John William Mauchly (August 30, 1907 – January 8, 1980) was an American physicist who, along with J. Presper Eckert, designed ENIAC, the first general purpose electronic digital computer, as well as EDVAC, BINAC and UNIVAC I, the first commercial computer made in the United States.
Together they started the first computer company, the Eckert-Mauchly Computer Corporation (EMCC), and pioneered fundamental computer concepts including the stored program, subroutines, and programming languages. Their work, as exposed in the widely read First Draft of a Report on the EDVAC (1945) and as taught in the Moore School Lectures (1946), influenced an explosion of computer development in the late 1940s all over the world.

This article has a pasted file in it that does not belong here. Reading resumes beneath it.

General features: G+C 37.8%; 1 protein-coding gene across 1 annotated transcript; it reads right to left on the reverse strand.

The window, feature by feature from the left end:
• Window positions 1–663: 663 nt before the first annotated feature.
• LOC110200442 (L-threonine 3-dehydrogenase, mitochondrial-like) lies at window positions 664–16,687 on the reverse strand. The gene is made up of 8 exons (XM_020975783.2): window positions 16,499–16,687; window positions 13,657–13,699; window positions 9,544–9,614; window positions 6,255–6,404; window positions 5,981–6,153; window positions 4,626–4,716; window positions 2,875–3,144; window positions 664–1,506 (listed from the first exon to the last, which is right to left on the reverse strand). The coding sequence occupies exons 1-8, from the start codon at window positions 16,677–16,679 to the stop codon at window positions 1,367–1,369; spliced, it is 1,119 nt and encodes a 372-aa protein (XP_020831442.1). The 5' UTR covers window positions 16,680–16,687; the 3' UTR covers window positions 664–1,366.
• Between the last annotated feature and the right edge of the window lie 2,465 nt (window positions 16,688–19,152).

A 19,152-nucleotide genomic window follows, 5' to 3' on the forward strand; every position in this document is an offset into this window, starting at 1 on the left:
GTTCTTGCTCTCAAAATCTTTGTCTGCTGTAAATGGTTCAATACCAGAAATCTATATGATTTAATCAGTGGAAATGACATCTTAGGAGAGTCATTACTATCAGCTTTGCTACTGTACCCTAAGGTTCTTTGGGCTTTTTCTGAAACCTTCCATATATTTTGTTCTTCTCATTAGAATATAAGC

John W. Mauchly was born on August 30, 1907, to Sebastian and Rachel (Scheidermantel) Mauchly in Cincinnati, Ohio. He moved with his parents and sister, Helen Elizabeth (Betty), at an early age to Chevy Chase, Maryland, when Sebastian Mauchly obtained a position at the Carnegie Institute of Washington as head of its Section of Terrestrial Electricity. As a youth, Mauchly was interested in science, and in particular with electricity, and was known to fix neighbors' electric systems at the age of 13 or 14. Mauchly attended E.V. Brown Elementary School in Chevy Chase and McKinley Technical High School in Washington, DC. At McKinley, Mauchly was extremely active in the debate team, was a member of the national honor society, and became editor-in-chief of the school's newspaper, Tech Life. After graduating from high school in 1925, he earned a scholarship to study engineering at Johns Hopkins University. He subsequently transferred to the Physics Department, and without completing his undergraduate degree, instead earned a Ph.D. in physics in 1932.
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